Sennheiser HD 560S Review

Sennheiser HD 560S

Design, Build quality & Comfort

 

The Sennheiser HD 560S has the typical Sennheiser 5-series shape and I quite like the modern, slick and flowing design. It’s simple and recognizable, yet pretty and functional. The build quality – as we’re used to from Sennheiser – is good, even if the unit has a very plastic (dare I say cheaper) feeling to it.

The HD 560S uses a very light, plastic chassis for “distraction-free listening” and the headphone only weighs 240g. The HD 560S has an open, around-the-ear design though your ear most likely will touch the soft velour. At the same time, the HD 560S is very comfortable and I can use it all day long without it annoying me.

The pressure on the side of your head is a bit higher than with most headphones however. Of course that will get better over time, and you can always stretch it out if it bothers you. The velour headband and pads are soft and thick. They’re comfy and they perfectly distribute the weight evenly on your head.

Sound – Intro

Sennheiser is marketing these new headphones as having a natural and accurate reference sound, with superior detail retrieval, a fast clear bass response and ultra low distortion. In marketing language that reads as follows:

Sennheiser’s new HD 560S headphones offer just what is required for analytical listening sessions at an accessible price point: natural and accurate reference sound that divulges every detail, complemented by an outstanding low-frequency extension, while providing a “barely there” experience on the head and ears

The HD 560S’ tuning is more to the neutral side, with a natural and accurate tuning. I find it to be a nicely balanced and linear headphone in fact. The presentation is very open and spacious. The detail retrieval is quite good and for this segment the HD 560S is quite analytical. At the same time there is a smooth delivery in the mids and an overall engaging and musical presentation. Warm is not a term you can use to describe the HD 560S’ sound

From top to bottom you get great speed and clarity. The HD 560 is spacious and extends on both low and top end. Sound stage-wise the HD 560S performs very well, certainly looking at the price point. Don’t be expecting HD 800(S) levels of course, but impressive non-the-less.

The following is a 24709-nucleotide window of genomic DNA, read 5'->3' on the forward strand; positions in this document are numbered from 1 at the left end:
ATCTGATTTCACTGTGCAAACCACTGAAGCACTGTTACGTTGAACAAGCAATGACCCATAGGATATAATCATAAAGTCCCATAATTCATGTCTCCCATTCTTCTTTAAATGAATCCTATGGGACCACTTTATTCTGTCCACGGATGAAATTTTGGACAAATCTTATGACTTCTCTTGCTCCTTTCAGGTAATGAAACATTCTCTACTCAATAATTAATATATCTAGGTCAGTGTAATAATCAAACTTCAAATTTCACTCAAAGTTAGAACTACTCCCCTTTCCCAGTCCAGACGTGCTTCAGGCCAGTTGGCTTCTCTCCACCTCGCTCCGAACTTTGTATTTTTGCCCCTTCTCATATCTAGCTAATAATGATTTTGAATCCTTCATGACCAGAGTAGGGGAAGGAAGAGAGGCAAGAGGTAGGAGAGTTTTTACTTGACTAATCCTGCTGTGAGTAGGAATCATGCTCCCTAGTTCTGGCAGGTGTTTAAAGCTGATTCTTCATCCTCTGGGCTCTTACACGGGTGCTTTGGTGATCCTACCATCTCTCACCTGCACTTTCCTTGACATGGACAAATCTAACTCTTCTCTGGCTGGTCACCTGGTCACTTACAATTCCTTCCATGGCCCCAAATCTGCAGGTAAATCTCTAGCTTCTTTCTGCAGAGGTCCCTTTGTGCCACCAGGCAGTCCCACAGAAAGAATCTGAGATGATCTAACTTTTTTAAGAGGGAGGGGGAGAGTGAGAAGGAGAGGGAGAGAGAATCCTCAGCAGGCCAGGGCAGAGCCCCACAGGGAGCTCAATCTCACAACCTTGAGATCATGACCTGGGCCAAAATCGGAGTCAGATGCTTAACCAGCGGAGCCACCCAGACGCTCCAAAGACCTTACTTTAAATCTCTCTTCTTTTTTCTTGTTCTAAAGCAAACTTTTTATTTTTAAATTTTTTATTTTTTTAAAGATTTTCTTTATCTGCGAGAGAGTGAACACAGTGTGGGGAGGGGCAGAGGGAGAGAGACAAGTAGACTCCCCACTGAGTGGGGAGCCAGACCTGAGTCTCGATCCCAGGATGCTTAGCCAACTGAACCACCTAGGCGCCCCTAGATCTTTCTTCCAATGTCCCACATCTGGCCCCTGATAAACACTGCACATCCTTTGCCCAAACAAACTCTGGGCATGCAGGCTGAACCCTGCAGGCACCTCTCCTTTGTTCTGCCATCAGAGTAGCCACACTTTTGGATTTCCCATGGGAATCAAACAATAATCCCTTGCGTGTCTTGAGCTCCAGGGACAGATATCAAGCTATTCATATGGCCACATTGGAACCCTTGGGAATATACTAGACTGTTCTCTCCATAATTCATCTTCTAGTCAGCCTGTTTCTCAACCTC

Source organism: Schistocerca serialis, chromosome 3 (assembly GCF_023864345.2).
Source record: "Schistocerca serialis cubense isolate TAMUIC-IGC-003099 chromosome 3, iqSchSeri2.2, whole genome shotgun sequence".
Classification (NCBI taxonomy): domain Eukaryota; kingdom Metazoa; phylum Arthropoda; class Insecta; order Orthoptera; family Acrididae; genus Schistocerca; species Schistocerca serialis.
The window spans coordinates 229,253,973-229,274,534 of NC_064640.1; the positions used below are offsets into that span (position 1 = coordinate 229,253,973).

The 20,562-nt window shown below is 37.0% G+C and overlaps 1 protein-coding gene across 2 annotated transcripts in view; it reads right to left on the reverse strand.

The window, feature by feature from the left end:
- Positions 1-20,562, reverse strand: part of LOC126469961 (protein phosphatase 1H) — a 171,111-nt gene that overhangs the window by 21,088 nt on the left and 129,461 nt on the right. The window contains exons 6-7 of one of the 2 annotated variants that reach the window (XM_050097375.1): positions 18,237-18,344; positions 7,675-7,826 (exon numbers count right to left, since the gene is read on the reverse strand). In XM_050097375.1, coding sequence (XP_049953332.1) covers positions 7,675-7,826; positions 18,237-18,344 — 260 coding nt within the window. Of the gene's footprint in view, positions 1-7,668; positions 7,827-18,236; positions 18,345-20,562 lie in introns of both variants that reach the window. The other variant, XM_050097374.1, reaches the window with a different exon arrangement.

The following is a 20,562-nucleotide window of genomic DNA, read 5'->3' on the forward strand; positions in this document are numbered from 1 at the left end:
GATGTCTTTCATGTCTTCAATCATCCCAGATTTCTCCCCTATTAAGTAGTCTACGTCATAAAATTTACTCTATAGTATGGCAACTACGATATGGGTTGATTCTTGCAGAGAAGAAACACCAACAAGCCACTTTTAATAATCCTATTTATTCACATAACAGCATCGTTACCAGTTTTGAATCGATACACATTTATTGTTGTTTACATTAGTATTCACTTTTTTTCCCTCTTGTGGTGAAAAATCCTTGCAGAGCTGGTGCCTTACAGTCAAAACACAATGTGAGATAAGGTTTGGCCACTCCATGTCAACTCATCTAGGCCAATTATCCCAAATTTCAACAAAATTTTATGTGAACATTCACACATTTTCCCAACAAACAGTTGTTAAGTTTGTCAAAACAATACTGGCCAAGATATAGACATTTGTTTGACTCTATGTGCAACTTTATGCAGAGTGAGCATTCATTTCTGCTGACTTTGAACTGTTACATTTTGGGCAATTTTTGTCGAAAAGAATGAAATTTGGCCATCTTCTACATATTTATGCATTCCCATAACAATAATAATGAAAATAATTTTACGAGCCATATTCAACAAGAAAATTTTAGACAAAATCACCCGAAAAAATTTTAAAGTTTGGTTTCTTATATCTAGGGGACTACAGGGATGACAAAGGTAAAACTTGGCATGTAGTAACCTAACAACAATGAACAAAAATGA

The depth is pretty good but this together with the layering is where its bigger brothers of the 6-series perform quite a bit better. That being said, the depth, layering and rumble down low can really surprise you at certain times, but it’s always in a neutral way, not exaggerating it. The note extension, note decay and overall note timbre is quite good, especially – again – at this price point.

Another thing I really like is the stereo imaging and left-right balance the HD 560S gives you. The vocals to me also are very well portrayed by the HD 560S, in a natural and realistic way.

Sound Classics – Bass

The HD 560S is a more neutral sounding headphone and as such the bass doesn’t get any extra weight, well maybe just a little. Sennheiser describes it as an extended low-end reach with gratifying presence, and I fully agree to that.

What I love here is the unique and typical Sennheiser dynamic driver bass. Bass is fast and tight and it’s quality over quantity here. The HD 560S’ bass is tight and goes deep when needed. I still get surprised sometimes how low it can go and how well layered it is for a $199 headphone (try Billie Eilish). It’s not always the fullest bass looking at body and impact though, but that’s only normal with a neutral and accurate tuning. It does also depend on how bass-heavy your source is. At the same time it’s very safe to say the bass never feels light and there’s always enough impact and kick to make things engaging and musical.

Sound Classics – Mids

The mids connect perfectly to the bass and they share the same characteristics. Naturalness, clarity and spaciousness are the key characteristics here. The mids are spacious and open sounding, they have good timbre and the decay and layering are not too bad either. As said before, the vocals here are spot on.

Weight-wise the mids – just like the bass – are somewhat lighter looking at presence and impact, but they don’t have too little presence either. The longer you listen to the HD 560S, the better you will how good these mids actually are. Of course all in the neutral and accurate context.

Sound Classics – Treble

The HD 560S’ treble extends quite well, but its of course not at HD800 level, and most will actually like that.

Treble sounds spacious and open, but it is also tuned rather safe. I never with the HD 560S have had the feeling the highs were, sibilant, too sharp or overly energetic. In fact, they share the same characteristics of the bass and mids. Treble is energetic and realistic, yet musical and natural.